Davido Drops His Much Anticipated Album ‘A Better Time’
Less than a year after the release of global smash ‘A Good Time’, the Afrobeats star offers more escapism – even as one tune has become a protest song
Davido is picking up the pace. After he released his first album ‘Omo Baba Olowo’ in 2012, the American-born Nigerian star waited a full seven years before releasing a follow-up, last year’s ‘A Good Time’. Nigerian pop tends to focus on singles, but this time the Afrobeats icon is back with another album in just under 12 months. Clearly, he wants to strike while the iron is hot – and irons don’t come much hotter than Davido after that record.
Streamed over a billion times around the world, it was a massive breakout success that helped establish him as a truly global star (fittingly he’s based between Atlanta, his hometown, and Lagos). Suddenly the 27-year-old was on the cover of Billboard and rapping in a mocked-up living room on The Tonight Show Starring Jimmy Fallon. There were even those who sought to name him ‘King of Afrobeats’ – although Wizkid and recent NME cover star Burna Boy both contest that particular crown.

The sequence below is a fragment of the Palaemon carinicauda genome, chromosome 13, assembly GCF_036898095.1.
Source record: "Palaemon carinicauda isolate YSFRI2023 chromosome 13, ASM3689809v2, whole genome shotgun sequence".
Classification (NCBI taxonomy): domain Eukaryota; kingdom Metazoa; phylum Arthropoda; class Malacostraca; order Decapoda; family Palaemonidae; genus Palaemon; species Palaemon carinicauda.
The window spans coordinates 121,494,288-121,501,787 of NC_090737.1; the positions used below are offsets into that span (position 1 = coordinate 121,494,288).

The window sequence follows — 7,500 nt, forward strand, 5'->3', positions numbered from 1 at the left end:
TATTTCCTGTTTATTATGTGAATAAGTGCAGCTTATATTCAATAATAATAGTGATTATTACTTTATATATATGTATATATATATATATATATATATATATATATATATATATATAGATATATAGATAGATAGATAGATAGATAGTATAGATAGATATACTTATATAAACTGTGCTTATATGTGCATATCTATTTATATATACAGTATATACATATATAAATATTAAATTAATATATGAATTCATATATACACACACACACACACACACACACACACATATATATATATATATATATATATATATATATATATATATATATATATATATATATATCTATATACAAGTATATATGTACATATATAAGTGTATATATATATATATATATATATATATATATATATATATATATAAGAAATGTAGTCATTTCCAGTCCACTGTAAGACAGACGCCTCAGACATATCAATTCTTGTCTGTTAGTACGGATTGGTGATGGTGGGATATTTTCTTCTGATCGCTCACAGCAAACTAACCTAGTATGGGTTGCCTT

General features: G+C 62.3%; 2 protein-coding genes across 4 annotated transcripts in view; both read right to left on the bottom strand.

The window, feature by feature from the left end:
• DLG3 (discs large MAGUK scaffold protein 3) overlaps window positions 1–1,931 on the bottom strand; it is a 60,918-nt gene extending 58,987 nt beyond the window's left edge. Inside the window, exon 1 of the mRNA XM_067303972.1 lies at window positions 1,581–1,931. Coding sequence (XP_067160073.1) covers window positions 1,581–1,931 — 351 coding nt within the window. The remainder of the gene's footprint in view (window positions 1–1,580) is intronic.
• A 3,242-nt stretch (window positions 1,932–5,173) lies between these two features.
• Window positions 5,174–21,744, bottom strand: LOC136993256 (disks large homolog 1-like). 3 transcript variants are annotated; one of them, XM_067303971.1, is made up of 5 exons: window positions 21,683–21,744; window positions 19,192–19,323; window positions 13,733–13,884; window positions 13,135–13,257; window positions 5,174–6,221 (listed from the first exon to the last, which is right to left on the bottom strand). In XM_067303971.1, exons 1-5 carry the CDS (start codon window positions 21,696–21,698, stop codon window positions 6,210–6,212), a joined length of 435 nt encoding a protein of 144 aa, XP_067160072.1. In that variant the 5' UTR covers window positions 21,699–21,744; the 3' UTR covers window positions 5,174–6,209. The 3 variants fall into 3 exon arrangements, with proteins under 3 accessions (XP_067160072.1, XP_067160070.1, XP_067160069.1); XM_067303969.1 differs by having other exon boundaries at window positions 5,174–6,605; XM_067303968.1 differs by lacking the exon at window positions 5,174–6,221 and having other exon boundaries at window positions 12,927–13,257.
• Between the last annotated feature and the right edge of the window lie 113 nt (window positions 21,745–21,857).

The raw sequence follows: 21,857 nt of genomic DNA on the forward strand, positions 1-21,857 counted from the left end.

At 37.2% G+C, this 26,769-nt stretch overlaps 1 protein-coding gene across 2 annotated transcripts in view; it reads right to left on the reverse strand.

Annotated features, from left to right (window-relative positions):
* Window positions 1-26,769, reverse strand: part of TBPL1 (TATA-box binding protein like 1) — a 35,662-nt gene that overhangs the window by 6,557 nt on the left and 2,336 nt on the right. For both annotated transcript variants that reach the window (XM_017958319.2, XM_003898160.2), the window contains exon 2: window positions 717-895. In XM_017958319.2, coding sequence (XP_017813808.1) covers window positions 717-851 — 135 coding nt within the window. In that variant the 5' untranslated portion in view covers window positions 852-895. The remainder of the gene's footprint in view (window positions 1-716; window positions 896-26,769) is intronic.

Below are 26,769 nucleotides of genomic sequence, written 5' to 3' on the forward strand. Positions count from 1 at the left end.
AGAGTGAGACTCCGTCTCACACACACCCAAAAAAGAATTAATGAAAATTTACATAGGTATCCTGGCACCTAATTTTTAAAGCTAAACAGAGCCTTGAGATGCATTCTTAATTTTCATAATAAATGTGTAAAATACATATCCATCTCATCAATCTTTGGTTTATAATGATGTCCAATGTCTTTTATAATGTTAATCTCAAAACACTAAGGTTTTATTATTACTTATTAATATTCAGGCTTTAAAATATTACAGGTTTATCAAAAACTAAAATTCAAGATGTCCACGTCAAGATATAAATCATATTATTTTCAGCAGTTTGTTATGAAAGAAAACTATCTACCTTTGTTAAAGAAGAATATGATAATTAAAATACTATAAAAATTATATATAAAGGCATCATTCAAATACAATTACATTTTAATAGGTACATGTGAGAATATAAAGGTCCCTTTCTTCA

READ ALSO: Davido Unveils Son’s Picture in Album Cover
All of which is to say that expectations are high for the ‘A Good Time’ follow-up, fanned to even greater heights by Davido’s gloriously cocky decision to name it ‘A Better Time’. It’s a promise he comes close to delivering. While it remains to be seen whether it can capture the zeitgeist in the way that its predecessor did, this 17-track collection certainly matches up in terms of tunes. You’ll likely already be familiar with opening track ‘Fem’, a swaying, joyous party anthem that became a massive single even before it took on its curious second life as a protest song embraced by the #ENDSARS movement against police brutality in Nigeria.
Another stand-out is ‘Holy Ground’, overseen by producer SperoacHBeatz, a wavy hymn of infatuation that pairs Davido with an extremely laidback Nicki Minaj – clearly his good vibes are contagious. That’s true of the whole record, which is heavy on steel drums, synths and horns and light on trouble. By the time closing track ‘On My Way’ arrives, featuring the Kenyan pop group Sauti Sol and Davido quoting British soul group Sade’s 1985 hit ‘The Sweetest Taboo’, we defy you not to have turned your lockdown living room into an impromptu dancefloor.
At a time when feel-good moments are at a premium, ‘A Better Time’ makes a convincing case that the problems of the world really might just melt away – even if only momentarily – though a sense of escapism and the enduring powers of art and pop music. Just put yourself in Davido’s hands.